I used to hate sparrows. They would attack my freshly filled bird feeder like a starving mob fighting each other for a preferred perch. Greedily plunging beak first into the seeds, they would toss them around ravaging for their favorite morsel hurling unwanted flavors to the ground smothering my grass. In a short span of time the feeder would be empty. More respectable birds—chickadees, finches, cardinals—never had a chance. I used to hate sparrows.
Then I was reminded Jesus does not. “Are not five sparrows sold for two pennies? And not one of them is forgotten before God” (Luke 12:6). “Look at the birds of the air: they neither sow nor reap nor gather into barns, and yet your heavenly Father feeds them. Are you not of more value that they?” (Matthew 6:25) “Fear not, therefore; you are of more value than many sparrows” (Mathew 10:31). Okay, Jesus, I get it!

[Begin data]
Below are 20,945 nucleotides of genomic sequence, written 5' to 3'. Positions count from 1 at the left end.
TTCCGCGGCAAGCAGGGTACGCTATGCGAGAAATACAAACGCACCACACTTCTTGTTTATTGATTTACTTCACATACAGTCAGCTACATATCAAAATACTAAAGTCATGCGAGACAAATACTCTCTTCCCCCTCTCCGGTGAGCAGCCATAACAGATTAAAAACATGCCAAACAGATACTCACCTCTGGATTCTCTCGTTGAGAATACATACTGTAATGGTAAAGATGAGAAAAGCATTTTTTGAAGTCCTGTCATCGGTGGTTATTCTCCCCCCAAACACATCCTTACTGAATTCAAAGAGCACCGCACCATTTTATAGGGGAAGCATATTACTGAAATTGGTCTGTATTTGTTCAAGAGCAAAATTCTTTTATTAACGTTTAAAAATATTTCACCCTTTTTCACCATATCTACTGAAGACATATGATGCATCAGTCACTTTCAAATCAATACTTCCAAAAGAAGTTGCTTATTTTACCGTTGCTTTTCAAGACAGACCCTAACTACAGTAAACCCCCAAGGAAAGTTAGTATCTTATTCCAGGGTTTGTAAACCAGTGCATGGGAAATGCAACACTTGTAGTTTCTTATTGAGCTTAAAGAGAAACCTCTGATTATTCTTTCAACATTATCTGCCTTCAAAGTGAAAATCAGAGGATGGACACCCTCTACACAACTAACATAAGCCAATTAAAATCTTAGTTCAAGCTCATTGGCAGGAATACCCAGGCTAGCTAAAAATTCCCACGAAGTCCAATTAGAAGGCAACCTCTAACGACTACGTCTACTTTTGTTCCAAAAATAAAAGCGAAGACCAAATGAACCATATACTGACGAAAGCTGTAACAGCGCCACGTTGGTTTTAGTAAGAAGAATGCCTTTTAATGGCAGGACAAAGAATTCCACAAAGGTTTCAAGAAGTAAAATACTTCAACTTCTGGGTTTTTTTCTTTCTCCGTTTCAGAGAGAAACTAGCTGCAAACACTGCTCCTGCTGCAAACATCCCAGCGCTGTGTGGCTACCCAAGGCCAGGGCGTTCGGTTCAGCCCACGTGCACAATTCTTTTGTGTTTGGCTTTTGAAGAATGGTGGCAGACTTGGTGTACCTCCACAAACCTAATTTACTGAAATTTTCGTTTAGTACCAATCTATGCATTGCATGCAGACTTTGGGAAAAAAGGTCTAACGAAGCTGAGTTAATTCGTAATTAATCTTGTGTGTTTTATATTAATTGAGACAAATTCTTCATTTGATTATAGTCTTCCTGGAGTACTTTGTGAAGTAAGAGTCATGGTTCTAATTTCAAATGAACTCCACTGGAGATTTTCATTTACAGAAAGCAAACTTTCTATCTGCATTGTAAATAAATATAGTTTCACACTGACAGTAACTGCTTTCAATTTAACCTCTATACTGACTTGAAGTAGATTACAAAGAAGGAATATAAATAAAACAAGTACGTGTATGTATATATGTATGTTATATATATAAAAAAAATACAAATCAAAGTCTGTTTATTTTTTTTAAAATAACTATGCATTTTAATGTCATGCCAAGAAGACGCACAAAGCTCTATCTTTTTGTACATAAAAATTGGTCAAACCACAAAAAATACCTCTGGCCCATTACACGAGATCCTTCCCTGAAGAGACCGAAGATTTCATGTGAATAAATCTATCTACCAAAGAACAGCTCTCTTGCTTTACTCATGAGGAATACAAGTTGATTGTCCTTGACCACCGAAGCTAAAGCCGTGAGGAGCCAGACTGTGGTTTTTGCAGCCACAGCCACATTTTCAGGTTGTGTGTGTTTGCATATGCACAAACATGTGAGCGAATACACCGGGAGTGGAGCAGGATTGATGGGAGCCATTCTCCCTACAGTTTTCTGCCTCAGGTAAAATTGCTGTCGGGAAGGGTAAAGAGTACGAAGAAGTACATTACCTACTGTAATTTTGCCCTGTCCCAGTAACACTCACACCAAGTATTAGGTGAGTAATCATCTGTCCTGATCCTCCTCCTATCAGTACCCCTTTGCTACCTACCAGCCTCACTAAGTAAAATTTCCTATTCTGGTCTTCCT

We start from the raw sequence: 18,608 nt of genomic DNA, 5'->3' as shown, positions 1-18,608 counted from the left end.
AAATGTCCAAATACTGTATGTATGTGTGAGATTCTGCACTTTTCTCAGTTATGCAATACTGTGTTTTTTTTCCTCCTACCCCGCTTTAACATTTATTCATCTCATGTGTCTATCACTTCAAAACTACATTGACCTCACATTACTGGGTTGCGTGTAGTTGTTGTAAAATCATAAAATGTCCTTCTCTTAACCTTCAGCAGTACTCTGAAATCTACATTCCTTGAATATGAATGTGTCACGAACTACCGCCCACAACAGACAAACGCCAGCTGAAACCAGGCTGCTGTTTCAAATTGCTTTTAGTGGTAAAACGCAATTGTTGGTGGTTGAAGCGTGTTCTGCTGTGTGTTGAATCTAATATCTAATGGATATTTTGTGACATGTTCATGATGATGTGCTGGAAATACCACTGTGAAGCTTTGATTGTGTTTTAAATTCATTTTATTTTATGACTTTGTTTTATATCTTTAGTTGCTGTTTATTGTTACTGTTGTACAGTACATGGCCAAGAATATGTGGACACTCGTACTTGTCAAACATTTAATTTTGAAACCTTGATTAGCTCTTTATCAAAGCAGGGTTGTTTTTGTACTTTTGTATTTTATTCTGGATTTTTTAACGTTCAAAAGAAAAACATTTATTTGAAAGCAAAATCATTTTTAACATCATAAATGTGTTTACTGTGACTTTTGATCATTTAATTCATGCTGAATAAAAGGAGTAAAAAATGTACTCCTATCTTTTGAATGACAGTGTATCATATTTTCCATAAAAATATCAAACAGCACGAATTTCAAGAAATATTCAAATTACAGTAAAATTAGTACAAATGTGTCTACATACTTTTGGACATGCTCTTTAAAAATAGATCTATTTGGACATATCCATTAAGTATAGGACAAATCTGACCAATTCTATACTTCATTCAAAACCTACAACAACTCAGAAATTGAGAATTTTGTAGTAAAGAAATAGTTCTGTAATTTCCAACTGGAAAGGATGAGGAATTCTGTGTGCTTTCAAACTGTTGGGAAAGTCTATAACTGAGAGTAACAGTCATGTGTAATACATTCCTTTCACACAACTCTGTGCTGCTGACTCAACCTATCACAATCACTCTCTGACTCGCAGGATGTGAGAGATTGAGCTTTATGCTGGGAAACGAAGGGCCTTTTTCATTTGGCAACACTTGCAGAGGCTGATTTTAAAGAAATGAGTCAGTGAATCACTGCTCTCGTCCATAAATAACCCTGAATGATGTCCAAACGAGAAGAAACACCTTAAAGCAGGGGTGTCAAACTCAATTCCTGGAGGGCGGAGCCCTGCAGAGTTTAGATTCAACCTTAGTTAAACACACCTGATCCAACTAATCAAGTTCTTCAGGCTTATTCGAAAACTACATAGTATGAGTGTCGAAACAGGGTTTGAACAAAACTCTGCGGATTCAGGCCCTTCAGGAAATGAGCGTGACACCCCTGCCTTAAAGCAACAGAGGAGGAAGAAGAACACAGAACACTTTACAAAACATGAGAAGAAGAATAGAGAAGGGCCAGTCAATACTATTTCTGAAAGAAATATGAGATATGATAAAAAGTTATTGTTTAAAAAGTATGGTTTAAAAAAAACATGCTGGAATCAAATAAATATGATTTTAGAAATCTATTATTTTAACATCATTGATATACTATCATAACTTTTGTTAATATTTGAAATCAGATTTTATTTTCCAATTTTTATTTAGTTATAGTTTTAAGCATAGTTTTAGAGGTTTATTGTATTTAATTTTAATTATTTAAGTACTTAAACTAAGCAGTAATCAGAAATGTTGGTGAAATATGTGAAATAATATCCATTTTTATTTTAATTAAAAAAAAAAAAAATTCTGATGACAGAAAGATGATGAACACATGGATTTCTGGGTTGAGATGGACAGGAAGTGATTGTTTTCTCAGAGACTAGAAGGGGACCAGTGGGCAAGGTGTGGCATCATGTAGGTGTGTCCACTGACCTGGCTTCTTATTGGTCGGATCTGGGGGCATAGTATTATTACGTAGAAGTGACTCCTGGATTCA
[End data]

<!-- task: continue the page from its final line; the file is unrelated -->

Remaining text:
God values you and me. We may be fearful. We may be alone. We may feel lonely. But we are never more valued and loved by our heavenly Father through Jesus. Take advantage of time at home, of time alone to be reminded, “But the LORD is in his holy temple; let all the earth keep silence before him” (Habakkuk 2:20).
Have you wanted some quiet time to be with God? Here’s your chance. Remember how you wanted to read the Bible more or go through that devotional book? Now’s the time. The LORD is indeed in His temple. He is in charge and at work in all of this. He works in your life during all of this. You are not alone.